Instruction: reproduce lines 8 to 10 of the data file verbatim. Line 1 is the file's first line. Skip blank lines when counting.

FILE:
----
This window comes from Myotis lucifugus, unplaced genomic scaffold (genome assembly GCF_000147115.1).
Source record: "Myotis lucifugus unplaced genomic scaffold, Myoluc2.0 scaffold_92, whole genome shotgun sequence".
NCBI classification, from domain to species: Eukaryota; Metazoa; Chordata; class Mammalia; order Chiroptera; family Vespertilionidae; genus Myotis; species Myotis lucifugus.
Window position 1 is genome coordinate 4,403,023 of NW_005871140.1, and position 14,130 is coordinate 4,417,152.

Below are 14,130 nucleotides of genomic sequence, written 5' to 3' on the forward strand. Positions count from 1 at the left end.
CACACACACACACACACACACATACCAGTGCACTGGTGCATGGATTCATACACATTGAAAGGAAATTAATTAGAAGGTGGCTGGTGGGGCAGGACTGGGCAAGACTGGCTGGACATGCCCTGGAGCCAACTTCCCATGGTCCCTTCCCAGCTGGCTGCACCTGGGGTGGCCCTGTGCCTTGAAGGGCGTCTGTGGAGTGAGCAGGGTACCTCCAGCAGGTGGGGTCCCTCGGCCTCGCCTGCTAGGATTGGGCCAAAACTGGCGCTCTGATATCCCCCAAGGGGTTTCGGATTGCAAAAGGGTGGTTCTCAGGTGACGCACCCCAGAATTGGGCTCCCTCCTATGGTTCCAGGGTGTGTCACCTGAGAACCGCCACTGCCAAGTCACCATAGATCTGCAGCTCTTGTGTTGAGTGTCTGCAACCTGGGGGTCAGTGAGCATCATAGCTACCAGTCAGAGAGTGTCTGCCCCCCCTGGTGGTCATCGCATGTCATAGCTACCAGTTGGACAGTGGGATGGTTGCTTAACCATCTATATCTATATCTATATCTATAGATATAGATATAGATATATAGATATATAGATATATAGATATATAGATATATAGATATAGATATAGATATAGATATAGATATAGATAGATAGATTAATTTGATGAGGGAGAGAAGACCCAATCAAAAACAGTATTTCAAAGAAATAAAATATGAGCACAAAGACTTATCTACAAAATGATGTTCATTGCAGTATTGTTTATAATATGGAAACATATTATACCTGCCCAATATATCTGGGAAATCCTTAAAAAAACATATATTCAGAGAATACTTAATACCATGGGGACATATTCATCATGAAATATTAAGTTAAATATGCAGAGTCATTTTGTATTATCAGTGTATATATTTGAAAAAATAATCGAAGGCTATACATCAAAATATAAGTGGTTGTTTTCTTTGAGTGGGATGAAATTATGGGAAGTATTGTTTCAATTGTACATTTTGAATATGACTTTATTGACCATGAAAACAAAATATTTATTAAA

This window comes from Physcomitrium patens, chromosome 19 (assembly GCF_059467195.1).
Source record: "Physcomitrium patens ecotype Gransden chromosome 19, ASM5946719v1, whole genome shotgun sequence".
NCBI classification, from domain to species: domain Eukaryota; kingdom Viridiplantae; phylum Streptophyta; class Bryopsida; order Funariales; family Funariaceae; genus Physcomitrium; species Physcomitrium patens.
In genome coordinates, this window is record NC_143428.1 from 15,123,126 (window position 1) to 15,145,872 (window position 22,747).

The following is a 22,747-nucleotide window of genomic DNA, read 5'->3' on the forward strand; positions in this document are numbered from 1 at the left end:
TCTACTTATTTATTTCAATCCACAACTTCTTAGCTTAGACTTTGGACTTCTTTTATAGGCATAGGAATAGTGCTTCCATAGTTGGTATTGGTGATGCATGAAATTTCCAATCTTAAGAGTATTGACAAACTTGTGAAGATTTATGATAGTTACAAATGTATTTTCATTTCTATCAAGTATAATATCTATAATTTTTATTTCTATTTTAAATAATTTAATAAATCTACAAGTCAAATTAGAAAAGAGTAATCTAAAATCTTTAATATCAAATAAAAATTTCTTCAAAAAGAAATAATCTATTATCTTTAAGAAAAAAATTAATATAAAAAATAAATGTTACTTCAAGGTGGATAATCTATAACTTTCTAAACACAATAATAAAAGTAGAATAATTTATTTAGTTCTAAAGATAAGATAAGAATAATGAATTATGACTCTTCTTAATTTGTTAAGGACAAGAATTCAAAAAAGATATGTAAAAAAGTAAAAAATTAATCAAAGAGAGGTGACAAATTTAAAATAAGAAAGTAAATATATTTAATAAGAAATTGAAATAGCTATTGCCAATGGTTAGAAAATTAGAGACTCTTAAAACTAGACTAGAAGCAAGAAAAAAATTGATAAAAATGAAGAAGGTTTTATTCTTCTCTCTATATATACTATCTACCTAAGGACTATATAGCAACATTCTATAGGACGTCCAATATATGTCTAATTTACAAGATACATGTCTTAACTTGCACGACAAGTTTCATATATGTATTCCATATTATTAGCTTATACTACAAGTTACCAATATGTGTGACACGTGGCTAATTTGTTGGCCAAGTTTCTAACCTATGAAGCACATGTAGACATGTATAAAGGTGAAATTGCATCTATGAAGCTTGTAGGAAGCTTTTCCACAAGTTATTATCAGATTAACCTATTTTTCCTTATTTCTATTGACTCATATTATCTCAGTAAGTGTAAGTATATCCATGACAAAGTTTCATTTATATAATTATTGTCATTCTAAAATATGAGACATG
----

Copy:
Source record: "Physcomitrium patens ecotype Gransden chromosome 19, ASM5946719v1, whole genome shotgun sequence".
NCBI classification, from domain to species: domain Eukaryota; kingdom Viridiplantae; phylum Streptophyta; class Bryopsida; order Funariales; family Funariaceae; genus Physcomitrium; species Physcomitrium patens.
In genome coordinates, this window is record NC_143428.1 from 15,123,126 (window position 1) to 15,145,872 (window position 22,747).